Thanks for following along with These Vagabond Shoes.

You can keep up to date with my travel and adventures on Twitter, Instagram and Facebook.  Here’s to fair seas and following winds.

Read about what I got up to through the winter here.
I’d love to hear about what you’ve been up to in spring, or any plans you have for the summer. 
Let me know in the comments below.

 

This post contains affiliate links.  If you purchase through my link, I will make a small commission* at no additional cost to you.  These help me to continue to run this site, providing tips and advice, and sharing stories from my adventures.  Thank you for supporting me.

*Maybe enough for a coffee.  Not enough for a yacht.

TGO Challenge 2019 Journal #4

Tuesday 21/5

  • TGO Day 9 (take 2): Clova to Tarfside
  • Distance: 21km

After the previous day’s attempt to make any kind of distance was a failure, I mentally reset myself ready for the last few days walking with a night at home; hot shower, real food, and good night’s sleep in a real bed. In the morning I returned to Clova feeling much more sparky than I had the previous day.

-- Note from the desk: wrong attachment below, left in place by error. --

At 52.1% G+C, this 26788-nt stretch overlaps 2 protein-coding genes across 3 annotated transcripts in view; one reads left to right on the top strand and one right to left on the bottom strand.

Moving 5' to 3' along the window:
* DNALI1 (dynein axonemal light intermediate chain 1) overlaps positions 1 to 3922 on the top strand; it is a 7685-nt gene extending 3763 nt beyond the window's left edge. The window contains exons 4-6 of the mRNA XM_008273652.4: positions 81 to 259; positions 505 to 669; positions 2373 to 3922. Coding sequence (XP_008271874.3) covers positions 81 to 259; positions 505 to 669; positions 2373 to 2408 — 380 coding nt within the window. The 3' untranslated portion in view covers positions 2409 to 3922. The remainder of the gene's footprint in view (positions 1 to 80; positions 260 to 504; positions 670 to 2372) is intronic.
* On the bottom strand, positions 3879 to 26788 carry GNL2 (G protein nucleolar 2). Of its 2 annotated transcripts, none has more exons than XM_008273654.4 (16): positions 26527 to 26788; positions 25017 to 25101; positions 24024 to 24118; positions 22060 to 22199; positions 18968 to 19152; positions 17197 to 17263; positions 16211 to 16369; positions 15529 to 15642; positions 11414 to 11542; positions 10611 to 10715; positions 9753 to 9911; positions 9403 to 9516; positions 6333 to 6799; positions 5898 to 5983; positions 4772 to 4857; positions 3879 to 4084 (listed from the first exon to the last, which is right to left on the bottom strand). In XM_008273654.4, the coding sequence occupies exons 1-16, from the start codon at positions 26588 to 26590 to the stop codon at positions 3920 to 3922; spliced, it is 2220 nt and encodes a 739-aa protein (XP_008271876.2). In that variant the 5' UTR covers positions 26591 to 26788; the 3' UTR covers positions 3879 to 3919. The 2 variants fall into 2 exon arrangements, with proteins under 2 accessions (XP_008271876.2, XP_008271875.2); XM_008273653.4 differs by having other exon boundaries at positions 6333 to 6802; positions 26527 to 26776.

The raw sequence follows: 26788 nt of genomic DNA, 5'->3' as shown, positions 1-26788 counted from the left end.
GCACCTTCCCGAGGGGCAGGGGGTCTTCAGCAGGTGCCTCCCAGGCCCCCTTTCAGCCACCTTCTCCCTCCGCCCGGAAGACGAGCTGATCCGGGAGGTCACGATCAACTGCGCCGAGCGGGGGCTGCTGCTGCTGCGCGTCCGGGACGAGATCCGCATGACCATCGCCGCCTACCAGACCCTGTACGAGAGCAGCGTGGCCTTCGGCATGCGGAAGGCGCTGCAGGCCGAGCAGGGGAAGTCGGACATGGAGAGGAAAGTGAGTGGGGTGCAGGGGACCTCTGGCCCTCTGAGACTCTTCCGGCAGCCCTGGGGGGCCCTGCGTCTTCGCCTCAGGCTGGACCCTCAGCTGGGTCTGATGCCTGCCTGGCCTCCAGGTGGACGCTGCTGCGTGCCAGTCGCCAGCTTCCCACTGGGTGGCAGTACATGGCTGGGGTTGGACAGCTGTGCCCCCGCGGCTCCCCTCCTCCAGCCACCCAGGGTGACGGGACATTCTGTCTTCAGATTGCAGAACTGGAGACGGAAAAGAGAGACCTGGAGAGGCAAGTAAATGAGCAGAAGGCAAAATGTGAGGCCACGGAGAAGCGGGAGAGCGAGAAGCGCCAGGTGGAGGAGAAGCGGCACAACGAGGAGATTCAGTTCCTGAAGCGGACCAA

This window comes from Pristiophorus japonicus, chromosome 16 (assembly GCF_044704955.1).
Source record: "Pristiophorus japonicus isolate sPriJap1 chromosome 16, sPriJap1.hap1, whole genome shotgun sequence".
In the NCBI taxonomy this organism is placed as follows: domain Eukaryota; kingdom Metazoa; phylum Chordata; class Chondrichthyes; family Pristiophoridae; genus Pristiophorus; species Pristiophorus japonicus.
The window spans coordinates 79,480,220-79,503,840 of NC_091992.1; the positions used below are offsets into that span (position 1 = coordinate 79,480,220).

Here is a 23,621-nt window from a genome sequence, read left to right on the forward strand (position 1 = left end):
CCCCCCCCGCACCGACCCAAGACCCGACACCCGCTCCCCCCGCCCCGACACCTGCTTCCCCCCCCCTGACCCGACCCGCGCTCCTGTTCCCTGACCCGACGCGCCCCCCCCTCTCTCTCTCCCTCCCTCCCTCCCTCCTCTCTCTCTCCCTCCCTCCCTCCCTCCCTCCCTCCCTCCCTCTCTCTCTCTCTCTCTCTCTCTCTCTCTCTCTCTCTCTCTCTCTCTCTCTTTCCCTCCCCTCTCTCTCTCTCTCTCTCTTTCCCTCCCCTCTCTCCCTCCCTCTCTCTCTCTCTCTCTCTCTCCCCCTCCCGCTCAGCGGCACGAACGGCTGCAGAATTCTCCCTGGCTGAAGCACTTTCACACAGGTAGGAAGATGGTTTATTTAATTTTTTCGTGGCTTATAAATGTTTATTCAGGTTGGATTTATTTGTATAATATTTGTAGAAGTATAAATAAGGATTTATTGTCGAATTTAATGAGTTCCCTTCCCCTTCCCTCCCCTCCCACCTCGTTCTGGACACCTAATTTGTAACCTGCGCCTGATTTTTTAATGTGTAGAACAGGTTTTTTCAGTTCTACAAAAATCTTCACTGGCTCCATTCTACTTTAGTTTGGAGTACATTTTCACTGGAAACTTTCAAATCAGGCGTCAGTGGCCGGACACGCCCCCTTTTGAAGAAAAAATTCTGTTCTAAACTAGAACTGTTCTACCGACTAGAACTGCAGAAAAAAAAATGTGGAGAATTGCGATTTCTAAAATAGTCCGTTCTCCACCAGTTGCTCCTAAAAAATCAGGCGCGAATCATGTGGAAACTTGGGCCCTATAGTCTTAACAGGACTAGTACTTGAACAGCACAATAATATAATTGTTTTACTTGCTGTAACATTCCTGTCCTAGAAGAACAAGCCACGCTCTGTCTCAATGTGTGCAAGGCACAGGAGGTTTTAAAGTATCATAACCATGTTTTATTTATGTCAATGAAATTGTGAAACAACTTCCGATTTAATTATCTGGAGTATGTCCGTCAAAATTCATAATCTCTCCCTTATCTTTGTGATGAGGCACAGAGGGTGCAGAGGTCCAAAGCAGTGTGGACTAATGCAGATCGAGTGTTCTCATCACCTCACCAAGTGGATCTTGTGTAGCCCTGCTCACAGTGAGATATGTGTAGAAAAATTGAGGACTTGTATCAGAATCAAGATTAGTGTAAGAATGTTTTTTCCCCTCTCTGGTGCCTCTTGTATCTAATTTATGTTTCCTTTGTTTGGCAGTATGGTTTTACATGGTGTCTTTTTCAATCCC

tgo_10.1_small
Heading into the hills behind Clova. Are the blue skies going to stay today?
tgo_10.2_small
Loch Brandy, tucked neatly into a corrie above Clova, like the illustration in a geography textbook.
tgo_10.3_small
Looking eastward down Glen Clova from Green Hill.
tgo_10.4_small
The moderately-sized cairn on Muckle Cairn.

It turned out to be a good thing; putting myself a day behind my planned schedule for the Challenge meant I actually met up with more challengers than I would’ve otherwise.  I met a few on the track from Clova up to Loch Brandy, then picked up a walking buddy having navigation difficulties to cross the hills down to Inchgrundle and the end of Loch Lee.

tgo_10.7_small
Crossing falls and fords on the descent into Glen Lee.
tgo_10.8_small
Waterfall on the Burn of Tarsen.
tgo_10.9_small
Inchgrundle, at the western end of Loch Lee.

The well-trodden route from Clova to Tarfside is always busiest on the second Tuesday of the TGO, along with the other routes that converge into Glen Esk. It was also walking familiar very ground for me, bringing back memories of Duke of Edinburgh expeditions, walks on school trips, and camps with the Guides.

tgo_10.10_small
Invermark Castle.
tgo_10.12_small
Tracks around the Hill of Rowan.
tgo_10.11_small